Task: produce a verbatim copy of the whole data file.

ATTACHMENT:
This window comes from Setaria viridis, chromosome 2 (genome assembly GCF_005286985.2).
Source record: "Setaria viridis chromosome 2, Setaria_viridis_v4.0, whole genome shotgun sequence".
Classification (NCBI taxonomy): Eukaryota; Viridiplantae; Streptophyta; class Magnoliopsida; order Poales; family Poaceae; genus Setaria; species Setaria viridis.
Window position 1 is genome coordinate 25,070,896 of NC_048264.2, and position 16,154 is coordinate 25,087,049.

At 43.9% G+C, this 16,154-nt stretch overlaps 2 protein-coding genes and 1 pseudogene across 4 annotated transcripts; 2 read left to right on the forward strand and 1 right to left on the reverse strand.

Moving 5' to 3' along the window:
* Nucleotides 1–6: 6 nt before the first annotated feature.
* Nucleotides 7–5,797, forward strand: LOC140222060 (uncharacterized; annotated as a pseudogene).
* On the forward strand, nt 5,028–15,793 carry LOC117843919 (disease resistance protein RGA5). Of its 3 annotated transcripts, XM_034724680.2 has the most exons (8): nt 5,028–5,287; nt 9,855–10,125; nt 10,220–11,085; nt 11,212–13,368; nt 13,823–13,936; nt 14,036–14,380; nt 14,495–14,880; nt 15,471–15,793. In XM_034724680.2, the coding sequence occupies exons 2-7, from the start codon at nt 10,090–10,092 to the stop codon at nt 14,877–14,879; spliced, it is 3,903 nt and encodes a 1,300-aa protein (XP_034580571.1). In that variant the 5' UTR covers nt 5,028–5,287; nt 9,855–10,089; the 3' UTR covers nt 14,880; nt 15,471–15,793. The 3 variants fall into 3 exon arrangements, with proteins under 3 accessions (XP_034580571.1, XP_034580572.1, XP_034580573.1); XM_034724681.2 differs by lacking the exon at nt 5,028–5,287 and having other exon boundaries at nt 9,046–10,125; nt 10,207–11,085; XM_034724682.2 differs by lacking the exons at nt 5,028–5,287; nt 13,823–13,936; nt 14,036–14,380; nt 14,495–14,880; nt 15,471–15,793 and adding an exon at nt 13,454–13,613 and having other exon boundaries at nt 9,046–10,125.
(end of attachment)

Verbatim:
This window comes from Setaria viridis, chromosome 2 (genome assembly GCF_005286985.2).
Source record: "Setaria viridis chromosome 2, Setaria_viridis_v4.0, whole genome shotgun sequence".
Classification (NCBI taxonomy): Eukaryota; Viridiplantae; Streptophyta; class Magnoliopsida; order Poales; family Poaceae; genus Setaria; species Setaria viridis.
Window position 1 is genome coordinate 25,070,896 of NC_048264.2, and position 16,154 is coordinate 25,087,049.

At 43.9% G+C, this 16,154-nt stretch overlaps 2 protein-coding genes and 1 pseudogene across 4 annotated transcripts; 2 read left to right on the forward strand and 1 right to left on the reverse strand.

Moving 5' to 3' along the window:
* Nucleotides 1–6: 6 nt before the first annotated feature.
* Nucleotides 7–5,797, forward strand: LOC140222060 (uncharacterized; annotated as a pseudogene).
* On the forward strand, nt 5,028–15,793 carry LOC117843919 (disease resistance protein RGA5). Of its 3 annotated transcripts, XM_034724680.2 has the most exons (8): nt 5,028–5,287; nt 9,855–10,125; nt 10,220–11,085; nt 11,212–13,368; nt 13,823–13,936; nt 14,036–14,380; nt 14,495–14,880; nt 15,471–15,793. In XM_034724680.2, the coding sequence occupies exons 2-7, from the start codon at nt 10,090–10,092 to the stop codon at nt 14,877–14,879; spliced, it is 3,903 nt and encodes a 1,300-aa protein (XP_034580571.1). In that variant the 5' UTR covers nt 5,028–5,287; nt 9,855–10,089; the 3' UTR covers nt 14,880; nt 15,471–15,793. The 3 variants fall into 3 exon arrangements, with proteins under 3 accessions (XP_034580571.1, XP_034580572.1, XP_034580573.1); XM_034724681.2 differs by lacking the exon at nt 5,028–5,287 and having other exon boundaries at nt 9,046–10,125; nt 10,207–11,085; XM_034724682.2 differs by lacking the exons at nt 5,028–5,287; nt 13,823–13,936; nt 14,036–14,380; nt 14,495–14,880; nt 15,471–15,793 and adding an exon at nt 13,454–13,613 and having other exon boundaries at nt 9,046–10,125.